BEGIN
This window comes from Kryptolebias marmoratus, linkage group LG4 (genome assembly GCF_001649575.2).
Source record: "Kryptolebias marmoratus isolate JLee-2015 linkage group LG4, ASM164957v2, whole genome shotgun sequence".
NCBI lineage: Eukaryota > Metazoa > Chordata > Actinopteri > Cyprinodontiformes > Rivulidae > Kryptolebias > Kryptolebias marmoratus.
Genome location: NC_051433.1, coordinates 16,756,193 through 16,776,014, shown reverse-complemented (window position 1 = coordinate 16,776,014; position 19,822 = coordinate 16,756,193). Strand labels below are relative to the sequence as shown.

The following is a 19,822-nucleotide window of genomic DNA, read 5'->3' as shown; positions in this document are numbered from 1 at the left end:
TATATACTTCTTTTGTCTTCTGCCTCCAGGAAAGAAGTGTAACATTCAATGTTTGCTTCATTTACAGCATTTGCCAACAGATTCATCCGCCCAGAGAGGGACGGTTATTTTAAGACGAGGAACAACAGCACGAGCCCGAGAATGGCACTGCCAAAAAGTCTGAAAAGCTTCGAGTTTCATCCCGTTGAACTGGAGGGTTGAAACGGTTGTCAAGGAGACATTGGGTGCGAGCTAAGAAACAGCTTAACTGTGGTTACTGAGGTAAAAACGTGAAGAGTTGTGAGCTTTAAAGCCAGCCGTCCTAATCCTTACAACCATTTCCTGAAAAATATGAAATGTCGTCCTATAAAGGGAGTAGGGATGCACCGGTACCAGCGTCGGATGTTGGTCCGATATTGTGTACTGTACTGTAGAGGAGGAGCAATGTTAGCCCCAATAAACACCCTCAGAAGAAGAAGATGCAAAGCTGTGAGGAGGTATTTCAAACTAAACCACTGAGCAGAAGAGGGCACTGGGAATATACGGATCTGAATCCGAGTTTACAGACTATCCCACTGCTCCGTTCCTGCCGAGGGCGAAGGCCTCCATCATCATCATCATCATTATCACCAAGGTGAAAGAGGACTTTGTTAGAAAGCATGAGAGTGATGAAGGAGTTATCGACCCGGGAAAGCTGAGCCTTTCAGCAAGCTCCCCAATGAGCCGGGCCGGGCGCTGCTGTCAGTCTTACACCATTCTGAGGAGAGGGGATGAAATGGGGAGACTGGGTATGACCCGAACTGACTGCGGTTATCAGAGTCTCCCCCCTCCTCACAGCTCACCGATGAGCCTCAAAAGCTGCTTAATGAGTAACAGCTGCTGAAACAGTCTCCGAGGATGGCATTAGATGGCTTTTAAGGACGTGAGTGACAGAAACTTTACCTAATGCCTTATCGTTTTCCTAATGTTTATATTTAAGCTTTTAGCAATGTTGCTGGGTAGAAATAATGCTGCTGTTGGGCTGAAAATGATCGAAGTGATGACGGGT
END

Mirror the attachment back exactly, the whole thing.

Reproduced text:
This window comes from Kryptolebias marmoratus, linkage group LG4 (genome assembly GCF_001649575.2).
Source record: "Kryptolebias marmoratus isolate JLee-2015 linkage group LG4, ASM164957v2, whole genome shotgun sequence".
NCBI lineage: Eukaryota > Metazoa > Chordata > Actinopteri > Cyprinodontiformes > Rivulidae > Kryptolebias > Kryptolebias marmoratus.
Genome location: NC_051433.1, coordinates 16,756,193 through 16,776,014, shown reverse-complemented (window position 1 = coordinate 16,776,014; position 19,822 = coordinate 16,756,193). Strand labels below are relative to the sequence as shown.

The following is a 19,822-nucleotide window of genomic DNA, read 5'->3' as shown; positions in this document are numbered from 1 at the left end:
TATATACTTCTTTTGTCTTCTGCCTCCAGGAAAGAAGTGTAACATTCAATGTTTGCTTCATTTACAGCATTTGCCAACAGATTCATCCGCCCAGAGAGGGACGGTTATTTTAAGACGAGGAACAACAGCACGAGCCCGAGAATGGCACTGCCAAAAAGTCTGAAAAGCTTCGAGTTTCATCCCGTTGAACTGGAGGGTTGAAACGGTTGTCAAGGAGACATTGGGTGCGAGCTAAGAAACAGCTTAACTGTGGTTACTGAGGTAAAAACGTGAAGAGTTGTGAGCTTTAAAGCCAGCCGTCCTAATCCTTACAACCATTTCCTGAAAAATATGAAATGTCGTCCTATAAAGGGAGTAGGGATGCACCGGTACCAGCGTCGGATGTTGGTCCGATATTGTGTACTGTACTGTAGAGGAGGAGCAATGTTAGCCCCAATAAACACCCTCAGAAGAAGAAGATGCAAAGCTGTGAGGAGGTATTTCAAACTAAACCACTGAGCAGAAGAGGGCACTGGGAATATACGGATCTGAATCCGAGTTTACAGACTATCCCACTGCTCCGTTCCTGCCGAGGGCGAAGGCCTCCATCATCATCATCATCATTATCACCAAGGTGAAAGAGGACTTTGTTAGAAAGCATGAGAGTGATGAAGGAGTTATCGACCCGGGAAAGCTGAGCCTTTCAGCAAGCTCCCCAATGAGCCGGGCCGGGCGCTGCTGTCAGTCTTACACCATTCTGAGGAGAGGGGATGAAATGGGGAGACTGGGTATGACCCGAACTGACTGCGGTTATCAGAGTCTCCCCCCTCCTCACAGCTCACCGATGAGCCTCAAAAGCTGCTTAATGAGTAACAGCTGCTGAAACAGTCTCCGAGGATGGCATTAGATGGCTTTTAAGGACGTGAGTGACAGAAACTTTACCTAATGCCTTATCGTTTTCCTAATGTTTATATTTAAGCTTTTAGCAATGTTGCTGGGTAGAAATAATGCTGCTGTTGGGCTGAAAATGATCGAAGTGATGACGGGT